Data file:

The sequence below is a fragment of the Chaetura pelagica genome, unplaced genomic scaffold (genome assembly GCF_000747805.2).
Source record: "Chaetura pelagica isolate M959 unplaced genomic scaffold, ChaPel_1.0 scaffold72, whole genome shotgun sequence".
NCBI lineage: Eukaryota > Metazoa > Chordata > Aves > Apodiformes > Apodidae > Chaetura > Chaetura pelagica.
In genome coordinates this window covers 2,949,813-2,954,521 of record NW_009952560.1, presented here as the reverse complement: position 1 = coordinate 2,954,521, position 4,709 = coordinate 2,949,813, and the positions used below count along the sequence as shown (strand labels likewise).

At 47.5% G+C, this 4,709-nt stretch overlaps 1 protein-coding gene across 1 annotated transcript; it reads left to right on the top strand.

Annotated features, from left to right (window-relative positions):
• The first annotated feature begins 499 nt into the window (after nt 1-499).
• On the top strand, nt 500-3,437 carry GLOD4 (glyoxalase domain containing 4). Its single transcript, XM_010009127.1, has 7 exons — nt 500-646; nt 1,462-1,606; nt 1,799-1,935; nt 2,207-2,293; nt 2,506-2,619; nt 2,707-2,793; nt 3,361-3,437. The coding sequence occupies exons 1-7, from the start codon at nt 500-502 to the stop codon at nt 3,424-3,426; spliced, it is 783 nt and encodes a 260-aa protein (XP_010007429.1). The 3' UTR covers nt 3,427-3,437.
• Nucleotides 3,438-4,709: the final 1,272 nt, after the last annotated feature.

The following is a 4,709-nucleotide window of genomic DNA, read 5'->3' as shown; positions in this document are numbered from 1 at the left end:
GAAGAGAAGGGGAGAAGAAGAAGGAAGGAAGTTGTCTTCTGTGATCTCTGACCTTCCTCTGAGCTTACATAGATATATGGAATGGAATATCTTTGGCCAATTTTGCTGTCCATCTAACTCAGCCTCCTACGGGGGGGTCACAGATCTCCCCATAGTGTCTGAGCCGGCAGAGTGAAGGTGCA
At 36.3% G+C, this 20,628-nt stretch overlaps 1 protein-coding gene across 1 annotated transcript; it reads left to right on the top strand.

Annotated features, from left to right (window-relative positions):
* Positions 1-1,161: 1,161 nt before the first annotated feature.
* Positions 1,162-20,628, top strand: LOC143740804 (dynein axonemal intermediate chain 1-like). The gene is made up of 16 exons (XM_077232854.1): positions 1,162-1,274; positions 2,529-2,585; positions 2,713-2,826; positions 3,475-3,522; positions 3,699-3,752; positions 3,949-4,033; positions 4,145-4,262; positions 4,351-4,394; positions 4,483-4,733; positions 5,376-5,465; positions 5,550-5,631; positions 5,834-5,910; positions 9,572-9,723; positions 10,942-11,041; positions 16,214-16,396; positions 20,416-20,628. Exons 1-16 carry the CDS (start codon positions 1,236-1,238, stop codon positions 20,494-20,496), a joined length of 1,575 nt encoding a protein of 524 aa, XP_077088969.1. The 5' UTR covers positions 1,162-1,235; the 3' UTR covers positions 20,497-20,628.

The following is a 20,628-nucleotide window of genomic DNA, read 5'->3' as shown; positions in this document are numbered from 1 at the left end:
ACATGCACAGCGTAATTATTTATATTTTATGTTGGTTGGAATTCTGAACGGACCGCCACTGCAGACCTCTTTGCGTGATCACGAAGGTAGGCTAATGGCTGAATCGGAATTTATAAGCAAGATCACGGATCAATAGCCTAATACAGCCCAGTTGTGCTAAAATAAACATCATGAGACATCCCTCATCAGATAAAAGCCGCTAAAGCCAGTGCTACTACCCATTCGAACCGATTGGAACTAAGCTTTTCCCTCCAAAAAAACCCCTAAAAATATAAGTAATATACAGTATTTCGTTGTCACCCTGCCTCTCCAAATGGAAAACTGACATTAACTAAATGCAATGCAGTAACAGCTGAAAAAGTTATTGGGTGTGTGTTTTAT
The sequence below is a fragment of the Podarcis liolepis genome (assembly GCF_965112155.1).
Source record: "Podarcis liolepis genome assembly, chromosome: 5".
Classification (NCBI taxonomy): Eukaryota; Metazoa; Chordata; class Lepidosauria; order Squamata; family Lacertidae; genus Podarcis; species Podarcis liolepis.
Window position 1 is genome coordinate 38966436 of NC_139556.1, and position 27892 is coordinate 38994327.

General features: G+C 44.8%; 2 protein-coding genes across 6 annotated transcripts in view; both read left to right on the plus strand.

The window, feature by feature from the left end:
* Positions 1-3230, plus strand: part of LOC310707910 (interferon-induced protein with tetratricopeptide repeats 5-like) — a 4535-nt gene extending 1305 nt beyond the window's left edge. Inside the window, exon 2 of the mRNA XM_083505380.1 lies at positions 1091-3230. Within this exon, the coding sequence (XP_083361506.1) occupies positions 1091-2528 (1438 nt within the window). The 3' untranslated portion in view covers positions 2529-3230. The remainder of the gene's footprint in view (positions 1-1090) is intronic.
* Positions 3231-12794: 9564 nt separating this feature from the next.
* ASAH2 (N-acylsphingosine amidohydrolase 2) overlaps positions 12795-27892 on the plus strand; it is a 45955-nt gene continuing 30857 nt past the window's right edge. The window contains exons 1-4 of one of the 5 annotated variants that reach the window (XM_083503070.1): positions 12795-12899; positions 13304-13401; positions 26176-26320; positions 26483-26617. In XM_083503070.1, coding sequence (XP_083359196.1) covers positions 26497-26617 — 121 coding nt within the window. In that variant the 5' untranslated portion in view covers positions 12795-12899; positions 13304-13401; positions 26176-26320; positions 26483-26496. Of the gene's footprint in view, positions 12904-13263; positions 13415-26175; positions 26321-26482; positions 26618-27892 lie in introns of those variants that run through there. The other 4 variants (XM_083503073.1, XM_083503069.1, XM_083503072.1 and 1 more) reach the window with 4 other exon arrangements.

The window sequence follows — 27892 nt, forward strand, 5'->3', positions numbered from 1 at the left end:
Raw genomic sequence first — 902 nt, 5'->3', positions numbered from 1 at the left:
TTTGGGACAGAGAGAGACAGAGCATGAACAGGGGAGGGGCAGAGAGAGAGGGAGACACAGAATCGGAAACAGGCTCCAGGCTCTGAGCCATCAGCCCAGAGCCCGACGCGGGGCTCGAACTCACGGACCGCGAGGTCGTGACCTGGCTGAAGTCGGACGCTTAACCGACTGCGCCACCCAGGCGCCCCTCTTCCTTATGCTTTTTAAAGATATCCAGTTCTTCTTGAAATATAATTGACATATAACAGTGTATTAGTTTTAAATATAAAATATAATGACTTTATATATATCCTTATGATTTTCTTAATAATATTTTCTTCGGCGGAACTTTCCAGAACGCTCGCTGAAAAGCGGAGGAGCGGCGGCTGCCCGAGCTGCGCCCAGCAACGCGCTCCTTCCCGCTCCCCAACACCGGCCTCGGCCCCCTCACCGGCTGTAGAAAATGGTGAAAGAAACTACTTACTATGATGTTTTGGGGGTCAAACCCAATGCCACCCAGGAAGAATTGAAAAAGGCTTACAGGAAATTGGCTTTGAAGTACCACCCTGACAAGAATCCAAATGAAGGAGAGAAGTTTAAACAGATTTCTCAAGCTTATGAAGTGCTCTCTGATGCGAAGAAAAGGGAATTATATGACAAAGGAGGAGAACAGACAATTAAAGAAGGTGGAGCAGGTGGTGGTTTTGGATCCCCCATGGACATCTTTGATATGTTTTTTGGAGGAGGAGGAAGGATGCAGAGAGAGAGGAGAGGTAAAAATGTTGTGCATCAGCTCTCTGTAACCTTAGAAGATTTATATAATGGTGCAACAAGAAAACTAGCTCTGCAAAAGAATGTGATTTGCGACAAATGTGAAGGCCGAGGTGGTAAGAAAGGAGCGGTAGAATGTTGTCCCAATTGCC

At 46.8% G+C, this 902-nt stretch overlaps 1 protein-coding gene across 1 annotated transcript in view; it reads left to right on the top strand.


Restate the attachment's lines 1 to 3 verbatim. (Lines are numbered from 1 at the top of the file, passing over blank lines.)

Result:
The sequence below is a fragment of the Chaetura pelagica genome, unplaced genomic scaffold (genome assembly GCF_000747805.2).
Source record: "Chaetura pelagica isolate M959 unplaced genomic scaffold, ChaPel_1.0 scaffold72, whole genome shotgun sequence".
NCBI lineage: Eukaryota > Metazoa > Chordata > Aves > Apodiformes > Apodidae > Chaetura > Chaetura pelagica.